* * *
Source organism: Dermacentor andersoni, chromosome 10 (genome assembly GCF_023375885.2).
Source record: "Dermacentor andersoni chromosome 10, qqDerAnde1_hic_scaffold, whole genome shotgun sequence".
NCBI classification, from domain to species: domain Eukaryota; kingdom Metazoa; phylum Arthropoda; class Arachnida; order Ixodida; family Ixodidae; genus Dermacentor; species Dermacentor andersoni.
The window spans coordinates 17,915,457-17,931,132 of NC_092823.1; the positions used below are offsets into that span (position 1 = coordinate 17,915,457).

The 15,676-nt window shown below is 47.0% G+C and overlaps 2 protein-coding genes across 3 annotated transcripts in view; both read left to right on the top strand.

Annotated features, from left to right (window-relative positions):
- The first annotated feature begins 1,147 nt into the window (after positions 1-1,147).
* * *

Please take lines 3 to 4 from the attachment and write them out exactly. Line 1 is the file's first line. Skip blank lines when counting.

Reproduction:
NCBI classification, from domain to species: domain Eukaryota; kingdom Metazoa; phylum Arthropoda; class Arachnida; order Ixodida; family Ixodidae; genus Dermacentor; species Dermacentor andersoni.
The window spans coordinates 17,915,457-17,931,132 of NC_092823.1; the positions used below are offsets into that span (position 1 = coordinate 17,915,457).